One space versus two spaces after a full stop

When typing do you press the space bar one or two times after hitting the full stop key (or period for our US readers)?

Not sure? Go to the last document you have written and do a Ctrl+F (find) search for   (or just hit the space bar twice).

Priority spaces

As an editor, this is one of the first checks I will make to any content submitted to me for review. And I will replace each instance of two spaces with one space. That is how I do things.

Most people probably don’t notice or care whether they use one space or two. Even more do a mix of one, two, three and more spaces after a full stop.

Wikipedia kindly tells me that the habit of two spaces derives from the use of the monospaced font on typewriters.

Two is for typewriters

A Macbook Pro or a desktop PC is not a typewriter. If you did not learn to type on a typewriter, you’ve no excuse. If you learned to type on a typewriter it’s time to start changing your habits and getting with the modern world.

If there was ever an article I wish I had written, it is ‘Space Invaders, Why you should never, ever use two spaces after a period’ by Farhad Manjoo of Slate magazine.

He says everything I could wish to say, or get interviewees to say on the one versus two space debacle.

I’m right and you’re wrong

Great takeaway points from Farhad’s article include:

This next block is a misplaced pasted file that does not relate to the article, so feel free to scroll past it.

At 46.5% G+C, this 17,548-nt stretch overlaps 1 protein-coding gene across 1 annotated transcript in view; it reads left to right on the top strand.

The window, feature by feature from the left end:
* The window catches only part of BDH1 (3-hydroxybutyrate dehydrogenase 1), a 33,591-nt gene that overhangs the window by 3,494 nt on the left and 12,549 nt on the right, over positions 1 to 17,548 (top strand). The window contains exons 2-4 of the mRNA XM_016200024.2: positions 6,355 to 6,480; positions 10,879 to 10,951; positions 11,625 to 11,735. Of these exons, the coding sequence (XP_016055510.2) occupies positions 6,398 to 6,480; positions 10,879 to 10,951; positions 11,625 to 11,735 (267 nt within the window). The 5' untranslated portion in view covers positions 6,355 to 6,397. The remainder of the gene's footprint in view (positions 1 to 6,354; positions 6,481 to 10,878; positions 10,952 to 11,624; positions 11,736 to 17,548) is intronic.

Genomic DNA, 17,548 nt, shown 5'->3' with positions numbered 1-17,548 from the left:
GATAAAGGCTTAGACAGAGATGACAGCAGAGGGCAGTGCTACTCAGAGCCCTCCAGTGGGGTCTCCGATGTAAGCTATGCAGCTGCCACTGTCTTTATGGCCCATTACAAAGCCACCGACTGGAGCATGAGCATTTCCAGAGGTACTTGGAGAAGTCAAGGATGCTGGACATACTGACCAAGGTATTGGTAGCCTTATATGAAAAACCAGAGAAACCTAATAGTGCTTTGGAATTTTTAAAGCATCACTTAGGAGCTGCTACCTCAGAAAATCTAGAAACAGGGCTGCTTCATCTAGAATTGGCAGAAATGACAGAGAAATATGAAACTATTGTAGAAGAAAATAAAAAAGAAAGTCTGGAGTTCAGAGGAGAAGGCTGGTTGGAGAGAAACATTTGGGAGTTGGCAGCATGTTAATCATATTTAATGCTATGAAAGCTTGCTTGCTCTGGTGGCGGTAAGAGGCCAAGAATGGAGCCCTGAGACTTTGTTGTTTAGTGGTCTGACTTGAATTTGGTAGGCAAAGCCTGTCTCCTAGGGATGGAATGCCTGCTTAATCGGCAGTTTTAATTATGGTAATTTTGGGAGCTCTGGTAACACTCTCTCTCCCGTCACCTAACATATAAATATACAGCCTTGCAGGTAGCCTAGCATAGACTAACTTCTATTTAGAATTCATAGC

• Typing two spaces after a period is totally, completely, utterly, and inarguably wrong.
  • Because we’ve all switched to modern fonts, adding two spaces after a period no longer enhances readability, typographers say. It diminishes it.
  • One space is simpler, cleaner, and more visually pleasing
  • A page of text with two spaces between every sentence looks riddled with holes

Are you stuck in the 20th century?

What’s your take on it? Do you use one or two spaces after a full stop? Would you change having read this blog post, the article from or indeed the Wikipedia section on spacing?

Have you experimented with your content?

Writing content once is difficult enough for most organisations, never mind two or three or more times. Experimenting with content is something Google wants people to do to make better websites. And as a result and Google Analytics users will see an Experiments tab under the Content tab over coming months.

Google Analytics content experiments

This will allow website editors to:

  • upload three different types of content to their site
  • add details of these in Google Analytics
  • choose the percentage of visitors who will see an alternative content description
  • add code to the site
  • review the conversion rates of visitors to the three different types of content

Speedier process

For organisations already doing A/B testing with e-commerce product descriptions this, according to Google, will make that job easier and faster.

Conversions wake up call

For those doing nothing – it is a reminder that the return on the investment of experimenting with written content is the chance to increase conversions.

Increased opportunity for designers and developers

It will require more tech expertise than the average content editor may have/have access to on a site. It includes inserting code – there are two options DIY or email your webmaster – meaning extra revenue generating opportunities for many a designer or developer.

Get your content ready

Here’s a video explaining it all. Why not start creating that extra content so you’re ready to go once this feature is rolled out?